Do you sit at a computer screen all day? Does this cause repetitive stress syndrome, eye strain, or mobility problems? You can combat these problems by using several free or inexpensive software applications that urge you to take breaks. You can configure them to do many things, including darkening your screen and halting your work until you tell it to postpone or skip the break.

I work on both PC and Mac, and my favorites for each platform are both free: Big Stretch Reminder for PC, and Dejal Time Out for Mac. Both of them can gently remind you to take a break on a regular basis, and are quite customizable.

 

 

Big Stretch Reminder (PC):

With Big Stretch Reminder, you can configure the time between breaks, the length of the breaks, or the time of the break. You can create your own custom reminder and choose how to be reminded, from a gentle reminder to an intrusive work stoppage. It will allow you to postpone or skip the break. There are reminders in the form of dialog boxes and audio alerts, all customizable. See http://www.monkeymatt.com/bigstretch/.

Dejal Time Out (Mac)

Time Out lets you configure two kinds of breaks: a longer break to move, stretch and relax, plus a “Micro” break which is a very brief pause of a few seconds every few minutes. You can set how long each kind of break lasts and how long between. Time outs are announced by slowly dimming the screen. You can even run an Automator workflow, AppleScript, Python script, or application at the start and/or end of each break. This would allow you to listen to music or play a video, for example, during the break. When the break is finished, the screen resumes. You can pause or skip each break. See http://www.dejal.com/timeout/.

 

Try out and save effects with Photoshop Layer Comps

You can save different versions of an image using the Layer Comps panel, and then choose one later. You may want to try on effects by enabling visibility, position, and appearance of specific layers of that image. A common example would be  where you want three or more versions of the same image; for example, one version may be black and white, one tinted, and one in full color.

image showing visibility of two layers in the Photoshop Layer Comps panel

image showing visibility of two other layers in the Photoshop Layer Comps panel  image showing visibility of two layers in the Photoshop Layer Comps panel

With Photoshop Layer Comps you don’t have to save three different images. Instead, as long as you save your changes in layers, you can save and compare each of these adjustments in the same image.

The beauty of Layer Comps is that when you save your document as a Photoshop document, you can always return to all your settings by returning to each of your saved Layer Comps. You may close the document and still return to all your settings later when you open the document. Layer Comps will remember some, but not all, of your modifications.

To start using Layer Comps, show the Layer Comps panel: from the Photoshop menu, choose Window -> Layer Comps.

With the Layer Comps panel in view, to save specific layer combinations, simply show and hide the layers you want in the Layers panel. With each variation, click the Create New Layer Comp button  Screen Shot 2015-01-07 at 5.27.19 PM in the Layer Comps panel. The visibility of the layers will be saved just as you specified. Name each Layer Comp so you will know at a glance which set of layers will be viewed when you select them later.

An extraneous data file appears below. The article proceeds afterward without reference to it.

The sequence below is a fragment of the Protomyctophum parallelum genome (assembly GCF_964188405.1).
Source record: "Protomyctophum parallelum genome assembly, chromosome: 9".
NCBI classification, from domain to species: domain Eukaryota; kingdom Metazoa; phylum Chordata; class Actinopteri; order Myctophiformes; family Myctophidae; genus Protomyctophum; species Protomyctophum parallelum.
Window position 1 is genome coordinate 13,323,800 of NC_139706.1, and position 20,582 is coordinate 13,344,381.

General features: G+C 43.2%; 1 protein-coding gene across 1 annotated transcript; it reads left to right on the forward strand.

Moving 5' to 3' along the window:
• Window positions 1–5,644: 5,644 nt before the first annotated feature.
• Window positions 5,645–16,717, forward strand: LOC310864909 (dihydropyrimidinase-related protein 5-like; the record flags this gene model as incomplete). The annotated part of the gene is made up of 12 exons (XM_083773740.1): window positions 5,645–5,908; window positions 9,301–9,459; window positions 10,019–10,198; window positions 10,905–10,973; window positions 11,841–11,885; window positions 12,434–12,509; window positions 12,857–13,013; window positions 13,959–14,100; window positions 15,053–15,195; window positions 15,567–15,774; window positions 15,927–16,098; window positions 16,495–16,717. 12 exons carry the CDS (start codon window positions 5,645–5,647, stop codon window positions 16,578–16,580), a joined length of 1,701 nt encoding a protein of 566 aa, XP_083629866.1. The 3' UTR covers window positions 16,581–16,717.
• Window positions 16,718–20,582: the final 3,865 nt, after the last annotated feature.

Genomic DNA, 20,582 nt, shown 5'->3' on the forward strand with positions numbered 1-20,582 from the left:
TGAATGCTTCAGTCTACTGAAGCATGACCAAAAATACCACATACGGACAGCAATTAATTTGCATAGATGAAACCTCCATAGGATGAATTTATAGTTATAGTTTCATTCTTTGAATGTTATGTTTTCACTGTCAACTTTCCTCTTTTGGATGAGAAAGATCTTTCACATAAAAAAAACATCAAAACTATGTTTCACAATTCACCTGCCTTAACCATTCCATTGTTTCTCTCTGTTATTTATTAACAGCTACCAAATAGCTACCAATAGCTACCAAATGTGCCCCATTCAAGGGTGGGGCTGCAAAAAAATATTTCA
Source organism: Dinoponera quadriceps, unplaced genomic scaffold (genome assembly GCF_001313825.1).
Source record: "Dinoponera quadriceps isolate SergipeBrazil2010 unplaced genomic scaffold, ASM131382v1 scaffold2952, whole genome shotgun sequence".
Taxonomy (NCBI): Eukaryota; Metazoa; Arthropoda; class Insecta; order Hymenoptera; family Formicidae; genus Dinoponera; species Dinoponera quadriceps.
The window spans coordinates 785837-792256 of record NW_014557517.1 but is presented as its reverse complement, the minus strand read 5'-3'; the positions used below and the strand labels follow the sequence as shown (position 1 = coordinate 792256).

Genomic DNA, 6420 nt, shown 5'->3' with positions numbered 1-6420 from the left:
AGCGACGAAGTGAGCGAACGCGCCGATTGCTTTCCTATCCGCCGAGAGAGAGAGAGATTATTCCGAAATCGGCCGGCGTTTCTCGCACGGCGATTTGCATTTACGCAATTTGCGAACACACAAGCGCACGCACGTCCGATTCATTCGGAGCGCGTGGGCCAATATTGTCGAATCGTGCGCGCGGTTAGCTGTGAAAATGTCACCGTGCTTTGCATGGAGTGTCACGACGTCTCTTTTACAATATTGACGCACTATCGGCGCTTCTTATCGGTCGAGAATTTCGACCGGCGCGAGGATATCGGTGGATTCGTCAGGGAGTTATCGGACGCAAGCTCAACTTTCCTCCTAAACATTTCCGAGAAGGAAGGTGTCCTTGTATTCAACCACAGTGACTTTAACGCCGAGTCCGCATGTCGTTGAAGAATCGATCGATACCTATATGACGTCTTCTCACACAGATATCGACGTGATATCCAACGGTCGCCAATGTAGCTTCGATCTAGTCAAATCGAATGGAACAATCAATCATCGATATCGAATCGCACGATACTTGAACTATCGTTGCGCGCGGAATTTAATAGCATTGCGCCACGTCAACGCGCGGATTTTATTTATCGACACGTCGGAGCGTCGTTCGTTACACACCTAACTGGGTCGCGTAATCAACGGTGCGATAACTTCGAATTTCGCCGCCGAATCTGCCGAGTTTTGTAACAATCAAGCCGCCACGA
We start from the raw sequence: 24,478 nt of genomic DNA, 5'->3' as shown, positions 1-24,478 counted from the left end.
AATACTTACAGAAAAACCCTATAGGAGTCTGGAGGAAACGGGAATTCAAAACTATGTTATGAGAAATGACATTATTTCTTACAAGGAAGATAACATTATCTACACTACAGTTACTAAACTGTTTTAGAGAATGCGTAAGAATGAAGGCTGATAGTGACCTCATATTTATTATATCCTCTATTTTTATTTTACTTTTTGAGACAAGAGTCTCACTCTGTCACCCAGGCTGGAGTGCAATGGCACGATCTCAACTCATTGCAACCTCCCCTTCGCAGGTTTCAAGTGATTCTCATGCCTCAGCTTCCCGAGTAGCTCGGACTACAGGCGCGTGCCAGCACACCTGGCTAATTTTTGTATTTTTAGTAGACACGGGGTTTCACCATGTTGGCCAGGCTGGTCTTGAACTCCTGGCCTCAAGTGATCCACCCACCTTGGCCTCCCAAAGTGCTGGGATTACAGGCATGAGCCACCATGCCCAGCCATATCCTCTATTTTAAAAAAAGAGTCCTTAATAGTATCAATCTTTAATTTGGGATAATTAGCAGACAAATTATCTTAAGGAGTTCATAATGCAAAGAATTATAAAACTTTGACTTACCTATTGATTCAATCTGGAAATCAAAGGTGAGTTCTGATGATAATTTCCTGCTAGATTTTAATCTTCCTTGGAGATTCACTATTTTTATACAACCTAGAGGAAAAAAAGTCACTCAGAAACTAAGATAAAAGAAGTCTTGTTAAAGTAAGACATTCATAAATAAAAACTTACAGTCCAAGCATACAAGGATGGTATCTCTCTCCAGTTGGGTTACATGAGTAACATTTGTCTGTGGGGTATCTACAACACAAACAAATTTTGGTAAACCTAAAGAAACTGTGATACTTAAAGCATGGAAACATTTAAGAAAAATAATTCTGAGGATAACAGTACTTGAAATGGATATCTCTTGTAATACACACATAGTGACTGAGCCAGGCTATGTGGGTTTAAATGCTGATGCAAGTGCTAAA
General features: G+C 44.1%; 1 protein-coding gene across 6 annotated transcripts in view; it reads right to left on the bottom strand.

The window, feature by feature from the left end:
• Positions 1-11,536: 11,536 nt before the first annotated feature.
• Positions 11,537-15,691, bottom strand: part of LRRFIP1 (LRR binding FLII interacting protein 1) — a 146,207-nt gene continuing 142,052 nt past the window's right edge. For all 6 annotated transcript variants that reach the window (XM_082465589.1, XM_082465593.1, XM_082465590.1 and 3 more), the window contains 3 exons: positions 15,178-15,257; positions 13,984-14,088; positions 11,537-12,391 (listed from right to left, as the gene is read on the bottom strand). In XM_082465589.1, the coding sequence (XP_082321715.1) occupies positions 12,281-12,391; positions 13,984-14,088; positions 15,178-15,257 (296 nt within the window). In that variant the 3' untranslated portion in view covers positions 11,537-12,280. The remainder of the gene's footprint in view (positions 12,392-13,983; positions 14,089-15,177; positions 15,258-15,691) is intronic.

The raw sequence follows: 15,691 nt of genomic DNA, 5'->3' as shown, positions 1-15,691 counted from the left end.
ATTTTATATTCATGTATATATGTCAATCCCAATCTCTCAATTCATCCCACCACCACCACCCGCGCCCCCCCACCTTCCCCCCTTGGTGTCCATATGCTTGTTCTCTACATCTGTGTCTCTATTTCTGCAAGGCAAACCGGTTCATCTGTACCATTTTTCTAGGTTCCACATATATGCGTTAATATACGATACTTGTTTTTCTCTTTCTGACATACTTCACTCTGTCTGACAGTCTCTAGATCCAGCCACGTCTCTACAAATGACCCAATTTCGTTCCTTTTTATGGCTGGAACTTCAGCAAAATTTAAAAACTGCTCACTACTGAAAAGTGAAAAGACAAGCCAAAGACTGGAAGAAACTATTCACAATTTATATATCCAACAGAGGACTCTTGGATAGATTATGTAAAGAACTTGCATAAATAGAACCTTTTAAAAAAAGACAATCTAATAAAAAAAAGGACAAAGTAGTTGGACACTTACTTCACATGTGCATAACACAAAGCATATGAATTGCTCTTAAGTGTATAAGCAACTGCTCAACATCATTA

Convert a frame’s shape in InDesign

If you want to try on shapes of image frames in InDesign, you don’t have to keep re-drawing frames and re-placing images.

From InDesign’s menu bar, choose Object>Convert Shape and choose the shape of your choice.

InDesign will convert your existing shape into the one you want.

image of flower stand in square frame

image of flower stand in elliptical frame

Spread one image through multiple shapes in InDesign

In Indesign, you can place a single image into several frames for a visual effect.

one image spread throughout 18 frames in InDesign

Here’s how:

Read the rest of “Spread one image through multiple shapes in InDesign” »

Use Photoshop clipping layers to create overlays and cameos

image_inset

In Photoshop, a clipping layer is a layer whose pixel or vector content acts as a mask for one or more layers above it. Where either pixel or vector content exists on the clipping layer, you can use the shape of the content to reveal what is on the layer above, while its transparent areas reveal what is on the layer below.

The result of the clipping action is that you don’t actually see the content of the clipping area; you are just using its shape like you would a cookie-cutter. One of the things you will do most with clipping layers is to make type or a shape look like it’s filled with a photo. You can do this over a transparent background, or over another image.

Here, we started with a simple river landscape, for which we would like to add an inset of eagles:

River image in Photoshop. One layer only at this point.

Read the rest of “Use Photoshop clipping layers to create overlays and cameos” »

Use a Photoshop clipping layer to confine an adjustment to a specific layer

Sometimes in Photoshop you need to apply an adjustment layer to only the layer directly beneath. In the example below, a few shots were taken from a mobile phone with the intention to fit them together later into a panorama using Photoshop. In this case, because of changing lighting conditions between shots, the topmost layer happens to be darker:

layeredTemple1

By applying an adjustment layer to it, you can now see that the entire scene is lightened:

layeredTemple2

This is not the effect we want. What we need to do is brighten only the top layer, leaving the rest untouched.

Read the rest of “Use a Photoshop clipping layer to confine an adjustment to a specific layer” »